I love my iPad Air 2. I use it to check my email, play with Pinterest, read books, learn Italian, watch movies, check out what’s happening with my friends and family on Facebook, make lists of things to do on Evernote, watch the weather on DarkSky, find out what birds I’m seeing through BirdSnap, identify the constellations in the sky with Universe HD, read the news on Flipboard, use Twitter to tweet about what I’ve just read on Flipboard and more.
I also love my iMac and my MacBook Air. My work involves heavy-duty computer use, and I simply could not do it without the word processing, slide presentation and photo editing capabilities that my computers provide.
Still, the question for me and everyone else — and especially for people 50+ who may be working less — is whether there will come a time when we need all the tech. Are we already at a crossroads where tablets, which fit easily into a pocketbook, may be enough tech for everyone? A forecast by Statista reveals that while desktop and laptop growth will level off or even dip a bit by 2017, global tablet shipments will nearly double.
Evidently, we are a world moving toward tablet use. Here’s what this means for the average boomer:
The Tablet: A Primer
Tablets — including Apple’s iPad and several that run on Google’s Android operating system, such as the Google Nexus 9, the Samsung Galaxy Tab S and the Microsoft Surface Pro 3 — may look like skinny computers, but they work differently.
Computers, for the most part, depend on software programs that live on a hard drive. Many applications, like Facebook, must be accessed through the computer browser: Internet Explorer, Safari, Chrome or Firefox to name four.
Tablets, by contrast, have apps — self-contained programs that do one thing only. Click on Words With Friends, and that’s the game you’ll play. When you want to switch to Candy Crush Saga, you'd have to open that app and you would no longer see Words With Friends on your screen.
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“Even tablets that promote themselves by promising you can use more than one app at a time don’t do it so well,” observes Duane Myers, a political consultant in Dayton, Ohio who is also a well-regarded tech expert. Tablets' browsers are improving, but websites may be difficult to read and manipulate on a mobile device (the fault of the website owner, not the device).
Input systems also differ. On a computer, the keyboard and mouse rule. Tablets depend on touch. And voice. If you have an iPad, you can doubleclick a button and say, “Siri, read me my email,” or, “Siri, open up Candy Crush Saga." (Tablets can also be used with keyboards wirelessly connected through Bluetooth signals.)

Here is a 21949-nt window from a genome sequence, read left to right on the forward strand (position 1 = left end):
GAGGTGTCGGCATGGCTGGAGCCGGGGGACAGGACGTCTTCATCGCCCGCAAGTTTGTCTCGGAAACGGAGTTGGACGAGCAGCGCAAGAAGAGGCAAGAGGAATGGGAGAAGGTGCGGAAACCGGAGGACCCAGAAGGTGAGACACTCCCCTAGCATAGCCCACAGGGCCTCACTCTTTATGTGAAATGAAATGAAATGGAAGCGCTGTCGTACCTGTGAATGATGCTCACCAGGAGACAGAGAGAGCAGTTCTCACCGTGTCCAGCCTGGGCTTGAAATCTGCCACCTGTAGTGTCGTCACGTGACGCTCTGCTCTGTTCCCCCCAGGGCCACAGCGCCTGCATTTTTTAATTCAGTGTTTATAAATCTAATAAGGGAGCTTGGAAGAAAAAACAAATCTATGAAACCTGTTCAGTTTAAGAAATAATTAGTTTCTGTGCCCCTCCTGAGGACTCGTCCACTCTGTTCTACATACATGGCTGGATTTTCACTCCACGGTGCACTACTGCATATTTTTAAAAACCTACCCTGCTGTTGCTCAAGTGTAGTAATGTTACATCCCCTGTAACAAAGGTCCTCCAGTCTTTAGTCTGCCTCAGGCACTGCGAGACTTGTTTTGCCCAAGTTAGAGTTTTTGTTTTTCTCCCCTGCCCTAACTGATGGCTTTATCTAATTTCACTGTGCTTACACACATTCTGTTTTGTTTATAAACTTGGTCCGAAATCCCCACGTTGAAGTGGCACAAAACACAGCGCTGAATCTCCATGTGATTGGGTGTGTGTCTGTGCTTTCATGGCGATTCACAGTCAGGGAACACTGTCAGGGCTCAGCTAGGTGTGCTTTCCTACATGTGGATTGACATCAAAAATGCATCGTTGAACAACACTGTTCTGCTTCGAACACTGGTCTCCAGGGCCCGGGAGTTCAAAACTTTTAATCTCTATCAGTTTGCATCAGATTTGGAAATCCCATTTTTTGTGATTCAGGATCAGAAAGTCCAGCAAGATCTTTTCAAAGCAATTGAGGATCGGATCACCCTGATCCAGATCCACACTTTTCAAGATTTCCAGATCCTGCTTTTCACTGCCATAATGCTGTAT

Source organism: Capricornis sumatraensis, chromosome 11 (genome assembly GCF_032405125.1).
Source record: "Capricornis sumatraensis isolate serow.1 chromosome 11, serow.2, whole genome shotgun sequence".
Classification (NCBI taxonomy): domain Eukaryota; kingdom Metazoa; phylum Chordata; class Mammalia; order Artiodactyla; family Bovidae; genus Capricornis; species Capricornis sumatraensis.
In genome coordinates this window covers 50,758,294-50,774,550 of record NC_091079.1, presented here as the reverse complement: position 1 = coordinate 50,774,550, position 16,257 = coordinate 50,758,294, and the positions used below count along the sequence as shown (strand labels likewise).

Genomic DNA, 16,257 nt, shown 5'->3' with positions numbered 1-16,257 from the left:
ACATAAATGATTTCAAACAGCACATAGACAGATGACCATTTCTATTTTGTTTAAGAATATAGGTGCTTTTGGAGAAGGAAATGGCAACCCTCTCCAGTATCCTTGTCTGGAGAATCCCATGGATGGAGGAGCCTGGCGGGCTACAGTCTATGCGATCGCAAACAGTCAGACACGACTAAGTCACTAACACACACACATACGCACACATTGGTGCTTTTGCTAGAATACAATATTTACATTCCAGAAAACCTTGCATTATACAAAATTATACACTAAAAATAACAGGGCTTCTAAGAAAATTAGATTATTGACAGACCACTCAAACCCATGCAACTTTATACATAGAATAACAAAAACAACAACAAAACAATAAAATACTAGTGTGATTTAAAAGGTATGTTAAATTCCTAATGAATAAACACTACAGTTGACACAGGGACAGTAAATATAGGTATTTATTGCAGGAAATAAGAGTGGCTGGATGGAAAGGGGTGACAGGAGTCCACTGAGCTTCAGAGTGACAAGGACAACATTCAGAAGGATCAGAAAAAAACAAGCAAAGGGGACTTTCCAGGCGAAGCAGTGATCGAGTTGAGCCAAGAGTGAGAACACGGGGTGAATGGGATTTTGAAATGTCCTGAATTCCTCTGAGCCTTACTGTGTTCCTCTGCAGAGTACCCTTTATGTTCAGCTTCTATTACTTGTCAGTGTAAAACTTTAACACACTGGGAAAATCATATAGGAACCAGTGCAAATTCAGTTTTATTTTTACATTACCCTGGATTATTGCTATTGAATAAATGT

Work at Home? You Probably Need a Computer
So many apps are available for tablets — from word processing to social media to games — that people gawking at the latest line of iPad Airs may consider throwing over the laptop. How convenient to have so much power in a device that slips into a pocketbook!
I have seen programmers writing code on an iPad; however, I know from personal experience that many intensive work-related activities cannot be done easily on a tablet. The size of the screen plays a crucial role: I cannot easily switch between multiple browser tabs on a tablet. Even with the new Microsoft Word app, editing an article is close to impossible on my iPad.
Liz Scherer, a health and wellness consultant from the Washington, D.C. area, feels similarly. “It’s so helpful to have a large screen,” she says, “even if what I’m doing is not strictly speaking ‘work.’ My iPad — that’s for the gym.”
Other boomers can’t imagine the tablet ever replacing their laptops, even when they’re online “just for fun.”
Susan Borst, who works for a well-known interactive trade organization in New York City, ticks off what she considers the benefits of her home laptop: “It’s easier to type on; it has more storage; the screen is better,” she says. “We have three iPads at home and the only time I use one is to video my daughter’s dance competitions. I can see more of the picture as I film than I would with a phone camera.”
Just Entertainment? A Tablet May Be Enough
Others, though, like the idea of powering down the computer when the day’s work is done and turning to the tablet.